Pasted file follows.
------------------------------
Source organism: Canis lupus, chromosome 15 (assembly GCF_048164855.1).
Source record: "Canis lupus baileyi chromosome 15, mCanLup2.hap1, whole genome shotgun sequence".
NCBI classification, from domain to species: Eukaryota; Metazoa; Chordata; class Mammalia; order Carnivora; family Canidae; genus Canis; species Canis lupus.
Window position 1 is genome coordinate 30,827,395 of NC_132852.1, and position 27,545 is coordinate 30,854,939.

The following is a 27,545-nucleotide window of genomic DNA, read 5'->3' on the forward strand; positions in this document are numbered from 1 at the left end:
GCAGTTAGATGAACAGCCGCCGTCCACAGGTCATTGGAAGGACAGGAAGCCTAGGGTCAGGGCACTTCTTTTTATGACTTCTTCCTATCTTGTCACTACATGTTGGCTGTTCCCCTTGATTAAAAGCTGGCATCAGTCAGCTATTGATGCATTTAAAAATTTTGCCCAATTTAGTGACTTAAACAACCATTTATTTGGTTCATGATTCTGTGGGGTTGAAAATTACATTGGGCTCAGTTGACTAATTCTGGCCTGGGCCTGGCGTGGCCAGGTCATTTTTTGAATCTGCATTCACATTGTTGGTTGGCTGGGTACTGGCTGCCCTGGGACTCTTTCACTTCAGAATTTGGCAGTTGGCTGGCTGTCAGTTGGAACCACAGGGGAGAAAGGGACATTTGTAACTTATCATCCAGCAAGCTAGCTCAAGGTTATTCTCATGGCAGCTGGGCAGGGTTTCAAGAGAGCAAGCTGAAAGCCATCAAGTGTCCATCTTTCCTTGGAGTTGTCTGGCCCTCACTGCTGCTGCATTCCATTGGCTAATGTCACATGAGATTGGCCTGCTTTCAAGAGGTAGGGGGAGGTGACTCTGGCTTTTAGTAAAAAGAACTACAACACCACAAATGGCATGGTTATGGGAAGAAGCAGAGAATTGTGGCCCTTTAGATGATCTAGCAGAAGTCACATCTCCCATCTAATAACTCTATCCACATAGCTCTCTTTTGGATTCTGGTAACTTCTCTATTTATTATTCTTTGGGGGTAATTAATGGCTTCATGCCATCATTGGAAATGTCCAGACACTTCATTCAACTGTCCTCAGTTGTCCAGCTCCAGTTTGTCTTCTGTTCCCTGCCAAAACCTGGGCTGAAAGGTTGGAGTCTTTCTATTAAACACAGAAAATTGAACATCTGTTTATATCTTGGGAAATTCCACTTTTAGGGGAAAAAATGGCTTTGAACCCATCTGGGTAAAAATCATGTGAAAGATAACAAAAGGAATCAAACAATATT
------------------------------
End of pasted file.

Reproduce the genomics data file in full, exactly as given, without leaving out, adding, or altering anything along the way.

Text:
Source organism: Canis lupus, chromosome 15 (assembly GCF_048164855.1).
Source record: "Canis lupus baileyi chromosome 15, mCanLup2.hap1, whole genome shotgun sequence".
NCBI classification, from domain to species: Eukaryota; Metazoa; Chordata; class Mammalia; order Carnivora; family Canidae; genus Canis; species Canis lupus.
Window position 1 is genome coordinate 30,827,395 of NC_132852.1, and position 27,545 is coordinate 30,854,939.

The following is a 27,545-nucleotide window of genomic DNA, read 5'->3' on the forward strand; positions in this document are numbered from 1 at the left end:
GCAGTTAGATGAACAGCCGCCGTCCACAGGTCATTGGAAGGACAGGAAGCCTAGGGTCAGGGCACTTCTTTTTATGACTTCTTCCTATCTTGTCACTACATGTTGGCTGTTCCCCTTGATTAAAAGCTGGCATCAGTCAGCTATTGATGCATTTAAAAATTTTGCCCAATTTAGTGACTTAAACAACCATTTATTTGGTTCATGATTCTGTGGGGTTGAAAATTACATTGGGCTCAGTTGACTAATTCTGGCCTGGGCCTGGCGTGGCCAGGTCATTTTTTGAATCTGCATTCACATTGTTGGTTGGCTGGGTACTGGCTGCCCTGGGACTCTTTCACTTCAGAATTTGGCAGTTGGCTGGCTGTCAGTTGGAACCACAGGGGAGAAAGGGACATTTGTAACTTATCATCCAGCAAGCTAGCTCAAGGTTATTCTCATGGCAGCTGGGCAGGGTTTCAAGAGAGCAAGCTGAAAGCCATCAAGTGTCCATCTTTCCTTGGAGTTGTCTGGCCCTCACTGCTGCTGCATTCCATTGGCTAATGTCACATGAGATTGGCCTGCTTTCAAGAGGTAGGGGGAGGTGACTCTGGCTTTTAGTAAAAAGAACTACAACACCACAAATGGCATGGTTATGGGAAGAAGCAGAGAATTGTGGCCCTTTAGATGATCTAGCAGAAGTCACATCTCCCATCTAATAACTCTATCCACATAGCTCTCTTTTGGATTCTGGTAACTTCTCTATTTATTATTCTTTGGGGGTAATTAATGGCTTCATGCCATCATTGGAAATGTCCAGACACTTCATTCAACTGTCCTCAGTTGTCCAGCTCCAGTTTGTCTTCTGTTCCCTGCCAAAACCTGGGCTGAAAGGTTGGAGTCTTTCTATTAAACACAGAAAATTGAACATCTGTTTATATCTTGGGAAATTCCACTTTTAGGGGAAAAAATGGCTTTGAACCCATCTGGGTAAAAATCATGTGAAAGATAACAAAAGGAATCAAACAATATT